University education means children often don’t leave the nest until graduation, and sometimes not even then, Fleming points out.
Making it harder, for both young adults and their parents, is that housing costs have been rising steadily in many markets, and good jobs are hard to find. There’s also a temptation to postpone moving out until after debts incurred while in education, such as tuition fees and student loans, have been paid off.
“Twenty years ago, young people didn’t take on so much non-mortgage debt so young,” Fleming points out.
Again, data for expatriates isn’t available, but in the UK, between 15% and 35% of a representative sampling of more than 5,000 people across the UK whose children are all over the age of 18 told researchers that at least one of these children was currently living at home with them, according to Relate, a UK relationship counselling organisation, which commissioned the survey earlier this year.
The highest numbers of stay-at-home and “boomerang” children were found to be in London, where housing costs are the highest in Britain. (Indeed, when the question was asked of London parents whose youngest child was aged 25 or older, some 27% still had one or more son or daughter under their roof.)
The more affluent the parents, the more likely their children were to hang around longer, the survey also found: only 17% of parents with household incomes of less than £20,000 reported that they had one or more child of 18 years of age or older still living with them.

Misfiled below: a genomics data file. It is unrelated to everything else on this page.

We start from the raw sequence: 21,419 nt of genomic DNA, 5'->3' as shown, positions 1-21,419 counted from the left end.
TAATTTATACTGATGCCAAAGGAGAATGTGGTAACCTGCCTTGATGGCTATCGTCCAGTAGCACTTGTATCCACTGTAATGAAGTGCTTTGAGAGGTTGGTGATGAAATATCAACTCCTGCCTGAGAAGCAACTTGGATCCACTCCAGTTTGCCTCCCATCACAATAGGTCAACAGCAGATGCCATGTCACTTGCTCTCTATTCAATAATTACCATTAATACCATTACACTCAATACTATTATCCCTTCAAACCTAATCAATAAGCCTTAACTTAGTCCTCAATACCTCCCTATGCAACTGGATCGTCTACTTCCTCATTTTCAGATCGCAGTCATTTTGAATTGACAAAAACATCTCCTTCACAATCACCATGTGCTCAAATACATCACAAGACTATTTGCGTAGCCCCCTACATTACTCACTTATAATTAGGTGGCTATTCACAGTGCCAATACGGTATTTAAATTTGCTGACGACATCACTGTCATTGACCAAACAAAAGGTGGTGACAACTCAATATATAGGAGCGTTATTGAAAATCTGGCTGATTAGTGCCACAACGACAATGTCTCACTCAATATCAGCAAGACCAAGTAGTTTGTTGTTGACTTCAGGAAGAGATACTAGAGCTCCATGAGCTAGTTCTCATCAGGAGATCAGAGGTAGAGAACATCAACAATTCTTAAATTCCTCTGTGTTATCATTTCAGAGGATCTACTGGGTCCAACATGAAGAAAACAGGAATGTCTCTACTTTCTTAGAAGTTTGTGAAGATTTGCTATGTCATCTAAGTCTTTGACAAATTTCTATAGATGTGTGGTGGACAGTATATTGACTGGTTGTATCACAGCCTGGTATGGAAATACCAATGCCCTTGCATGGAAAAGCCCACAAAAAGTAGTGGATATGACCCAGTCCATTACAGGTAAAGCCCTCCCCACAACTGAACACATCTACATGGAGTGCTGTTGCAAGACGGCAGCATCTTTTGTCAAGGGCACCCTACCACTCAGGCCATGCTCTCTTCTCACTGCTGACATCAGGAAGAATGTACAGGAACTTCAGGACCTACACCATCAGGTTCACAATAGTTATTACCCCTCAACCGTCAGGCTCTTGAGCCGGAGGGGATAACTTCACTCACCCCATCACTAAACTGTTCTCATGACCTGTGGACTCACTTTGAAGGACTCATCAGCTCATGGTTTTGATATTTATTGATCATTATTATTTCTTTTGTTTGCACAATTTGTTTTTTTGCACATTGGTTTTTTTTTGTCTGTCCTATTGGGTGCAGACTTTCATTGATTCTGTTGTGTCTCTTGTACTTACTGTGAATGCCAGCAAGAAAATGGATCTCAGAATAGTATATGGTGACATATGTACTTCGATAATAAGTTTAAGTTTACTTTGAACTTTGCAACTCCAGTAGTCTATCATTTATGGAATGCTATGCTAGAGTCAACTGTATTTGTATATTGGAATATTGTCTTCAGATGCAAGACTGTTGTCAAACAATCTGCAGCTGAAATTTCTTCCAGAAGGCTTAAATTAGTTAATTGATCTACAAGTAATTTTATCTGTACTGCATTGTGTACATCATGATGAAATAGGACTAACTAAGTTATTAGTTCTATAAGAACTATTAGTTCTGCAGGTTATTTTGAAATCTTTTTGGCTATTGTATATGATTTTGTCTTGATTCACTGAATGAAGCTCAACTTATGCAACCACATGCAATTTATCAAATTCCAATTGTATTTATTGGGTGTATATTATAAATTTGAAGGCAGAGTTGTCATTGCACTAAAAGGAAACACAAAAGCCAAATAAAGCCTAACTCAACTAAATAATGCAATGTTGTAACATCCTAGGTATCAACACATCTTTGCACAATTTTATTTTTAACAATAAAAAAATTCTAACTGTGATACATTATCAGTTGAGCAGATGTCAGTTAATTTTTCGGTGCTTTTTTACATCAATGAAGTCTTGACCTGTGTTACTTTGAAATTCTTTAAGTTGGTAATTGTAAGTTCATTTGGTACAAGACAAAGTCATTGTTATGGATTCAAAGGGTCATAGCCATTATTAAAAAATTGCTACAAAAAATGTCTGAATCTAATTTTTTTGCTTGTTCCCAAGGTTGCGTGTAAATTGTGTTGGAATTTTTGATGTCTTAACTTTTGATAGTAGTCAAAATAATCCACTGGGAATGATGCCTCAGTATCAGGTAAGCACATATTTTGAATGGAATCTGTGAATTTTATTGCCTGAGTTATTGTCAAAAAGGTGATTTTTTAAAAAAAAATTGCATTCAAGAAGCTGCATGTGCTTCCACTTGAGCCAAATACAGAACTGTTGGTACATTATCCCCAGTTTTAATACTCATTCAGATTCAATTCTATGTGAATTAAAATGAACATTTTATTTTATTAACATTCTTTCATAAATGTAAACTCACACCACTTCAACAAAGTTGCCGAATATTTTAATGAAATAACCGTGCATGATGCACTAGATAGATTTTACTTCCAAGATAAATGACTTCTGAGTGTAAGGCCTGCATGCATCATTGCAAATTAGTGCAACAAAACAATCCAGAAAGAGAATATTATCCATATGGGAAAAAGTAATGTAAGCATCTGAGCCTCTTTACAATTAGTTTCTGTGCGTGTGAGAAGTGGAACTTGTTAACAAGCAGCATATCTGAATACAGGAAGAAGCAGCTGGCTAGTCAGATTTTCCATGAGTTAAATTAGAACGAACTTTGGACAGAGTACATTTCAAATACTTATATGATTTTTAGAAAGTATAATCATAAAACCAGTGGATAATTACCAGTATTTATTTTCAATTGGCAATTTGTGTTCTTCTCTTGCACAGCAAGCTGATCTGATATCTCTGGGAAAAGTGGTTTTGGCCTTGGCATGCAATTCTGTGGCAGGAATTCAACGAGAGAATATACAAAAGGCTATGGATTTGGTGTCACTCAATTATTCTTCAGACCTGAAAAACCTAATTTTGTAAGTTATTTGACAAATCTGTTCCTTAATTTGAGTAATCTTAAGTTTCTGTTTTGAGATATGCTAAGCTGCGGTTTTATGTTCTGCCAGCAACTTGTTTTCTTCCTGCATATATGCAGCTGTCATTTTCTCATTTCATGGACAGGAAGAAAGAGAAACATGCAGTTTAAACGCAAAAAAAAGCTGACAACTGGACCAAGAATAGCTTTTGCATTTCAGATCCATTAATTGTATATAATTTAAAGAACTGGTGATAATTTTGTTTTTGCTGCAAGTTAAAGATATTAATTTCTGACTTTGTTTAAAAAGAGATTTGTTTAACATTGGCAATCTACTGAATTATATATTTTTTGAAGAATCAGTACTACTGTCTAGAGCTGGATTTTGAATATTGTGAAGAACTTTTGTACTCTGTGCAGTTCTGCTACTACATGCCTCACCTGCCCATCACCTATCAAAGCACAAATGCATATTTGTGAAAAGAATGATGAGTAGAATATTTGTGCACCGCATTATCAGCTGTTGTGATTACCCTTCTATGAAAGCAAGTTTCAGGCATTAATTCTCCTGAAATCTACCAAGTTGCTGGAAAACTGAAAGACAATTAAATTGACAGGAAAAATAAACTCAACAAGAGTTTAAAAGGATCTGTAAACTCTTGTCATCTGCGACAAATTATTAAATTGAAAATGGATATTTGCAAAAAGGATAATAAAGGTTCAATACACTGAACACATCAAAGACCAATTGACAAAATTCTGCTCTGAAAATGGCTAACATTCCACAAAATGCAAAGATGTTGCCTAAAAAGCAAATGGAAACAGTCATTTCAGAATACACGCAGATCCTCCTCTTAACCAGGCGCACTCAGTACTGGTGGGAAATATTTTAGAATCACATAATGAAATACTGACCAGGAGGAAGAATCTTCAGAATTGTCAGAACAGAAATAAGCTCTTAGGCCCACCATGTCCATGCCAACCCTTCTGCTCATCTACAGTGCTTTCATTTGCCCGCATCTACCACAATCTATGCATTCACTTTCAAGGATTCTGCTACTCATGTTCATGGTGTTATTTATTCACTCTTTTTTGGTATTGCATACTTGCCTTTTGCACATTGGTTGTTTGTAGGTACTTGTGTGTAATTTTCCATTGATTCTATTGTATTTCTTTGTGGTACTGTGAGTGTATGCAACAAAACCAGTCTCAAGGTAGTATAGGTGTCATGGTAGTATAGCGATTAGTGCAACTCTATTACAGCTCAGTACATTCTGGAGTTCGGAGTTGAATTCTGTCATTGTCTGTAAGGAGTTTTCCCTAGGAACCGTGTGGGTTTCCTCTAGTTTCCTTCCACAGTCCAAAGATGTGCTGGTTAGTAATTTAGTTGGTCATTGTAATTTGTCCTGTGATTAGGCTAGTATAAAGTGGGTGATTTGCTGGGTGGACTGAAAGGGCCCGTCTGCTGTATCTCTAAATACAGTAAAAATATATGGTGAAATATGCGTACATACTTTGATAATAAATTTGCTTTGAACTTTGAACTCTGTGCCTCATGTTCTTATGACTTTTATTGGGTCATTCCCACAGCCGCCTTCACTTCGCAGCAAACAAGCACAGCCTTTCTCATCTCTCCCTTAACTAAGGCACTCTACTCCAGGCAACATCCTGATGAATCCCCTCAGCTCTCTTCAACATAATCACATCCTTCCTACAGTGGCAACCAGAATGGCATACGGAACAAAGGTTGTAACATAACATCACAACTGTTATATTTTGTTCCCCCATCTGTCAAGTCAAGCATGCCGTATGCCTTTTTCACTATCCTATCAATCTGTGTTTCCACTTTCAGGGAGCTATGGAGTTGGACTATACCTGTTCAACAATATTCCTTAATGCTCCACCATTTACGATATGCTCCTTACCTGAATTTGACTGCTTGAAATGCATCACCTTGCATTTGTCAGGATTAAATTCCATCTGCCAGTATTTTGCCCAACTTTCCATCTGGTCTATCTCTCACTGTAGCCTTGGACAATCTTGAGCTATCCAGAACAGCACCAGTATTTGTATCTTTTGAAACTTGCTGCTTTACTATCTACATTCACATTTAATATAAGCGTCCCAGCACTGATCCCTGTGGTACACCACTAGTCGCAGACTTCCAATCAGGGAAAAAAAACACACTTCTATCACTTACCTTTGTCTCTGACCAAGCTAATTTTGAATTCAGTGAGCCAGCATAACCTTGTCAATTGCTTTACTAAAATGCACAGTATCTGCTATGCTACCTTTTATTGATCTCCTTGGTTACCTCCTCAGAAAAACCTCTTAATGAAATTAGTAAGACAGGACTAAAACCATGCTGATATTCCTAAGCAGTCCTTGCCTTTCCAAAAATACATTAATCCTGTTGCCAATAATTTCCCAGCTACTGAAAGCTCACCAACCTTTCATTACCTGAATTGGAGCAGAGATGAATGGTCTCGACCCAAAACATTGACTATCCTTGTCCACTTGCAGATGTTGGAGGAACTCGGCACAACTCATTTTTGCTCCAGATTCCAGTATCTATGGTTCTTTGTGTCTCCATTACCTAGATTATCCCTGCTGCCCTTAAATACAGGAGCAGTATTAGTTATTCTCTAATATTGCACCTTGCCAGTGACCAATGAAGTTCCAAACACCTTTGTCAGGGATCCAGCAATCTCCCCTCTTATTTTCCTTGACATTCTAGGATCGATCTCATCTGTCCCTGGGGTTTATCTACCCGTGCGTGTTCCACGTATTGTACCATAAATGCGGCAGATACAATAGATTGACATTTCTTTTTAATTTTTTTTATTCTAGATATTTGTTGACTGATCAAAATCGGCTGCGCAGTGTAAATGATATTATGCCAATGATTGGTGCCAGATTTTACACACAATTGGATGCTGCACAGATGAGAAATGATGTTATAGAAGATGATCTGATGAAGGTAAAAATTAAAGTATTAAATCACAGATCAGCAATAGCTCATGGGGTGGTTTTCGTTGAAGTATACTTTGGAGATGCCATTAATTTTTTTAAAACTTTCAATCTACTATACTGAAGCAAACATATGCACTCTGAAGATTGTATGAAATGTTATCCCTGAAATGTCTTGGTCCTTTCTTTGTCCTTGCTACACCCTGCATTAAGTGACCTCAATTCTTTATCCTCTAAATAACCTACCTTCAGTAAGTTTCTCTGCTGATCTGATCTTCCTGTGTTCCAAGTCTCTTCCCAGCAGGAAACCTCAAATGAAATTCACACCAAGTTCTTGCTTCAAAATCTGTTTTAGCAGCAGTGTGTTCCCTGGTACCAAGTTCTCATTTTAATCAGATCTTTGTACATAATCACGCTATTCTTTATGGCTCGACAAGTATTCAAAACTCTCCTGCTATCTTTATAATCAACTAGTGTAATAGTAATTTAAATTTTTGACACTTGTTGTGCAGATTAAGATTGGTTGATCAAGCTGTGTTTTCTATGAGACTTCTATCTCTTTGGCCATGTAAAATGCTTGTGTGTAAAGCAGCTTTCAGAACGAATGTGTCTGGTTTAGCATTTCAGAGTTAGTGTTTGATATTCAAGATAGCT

One company that has made longevity a focus of its research is Prudential, the British life insurance giant.
Vince Smith-Hughes, a retirement income expert for the company, noted that major changes to British pensions and the rules having to do with taking a retirement income, announced earlier this year by UK Chancellor George Osborne, had thrown a spotlight on the need for those covered by British pension legislation to focus on the longevity issue.
“If retirees choose to draw income directly from their pension fund” – which they may do under the new regulations in a way that they couldn’t before – “they need to consider if it’s sustainable…over an extended number of years,” Smith-Hughes says.
Prudential’s research, he notes, has shown that people retiring in 2014 expect to receive an annual retirement income of £15,800 (US$25,816, 62,025 Brazilian reals). To secure an income of that amount for 20 years, they would need a pension pot of approximately £121,000.
However, a significant number of retirees are likely to live for longer than that, so Smith-Hughes says it would be more realistic to plan for a 30-year retirement period, for which the pension pot would need to be “around £154,000”.
This article is intended to give readers a general understanding of the subject of longevity and how people should plan for their retirement. It is in no way to be taken as advice, which should be obtained from a reputable, regulated professional. Global Index International does not accept responsibility or liability for actions taken on the basis of what is written here.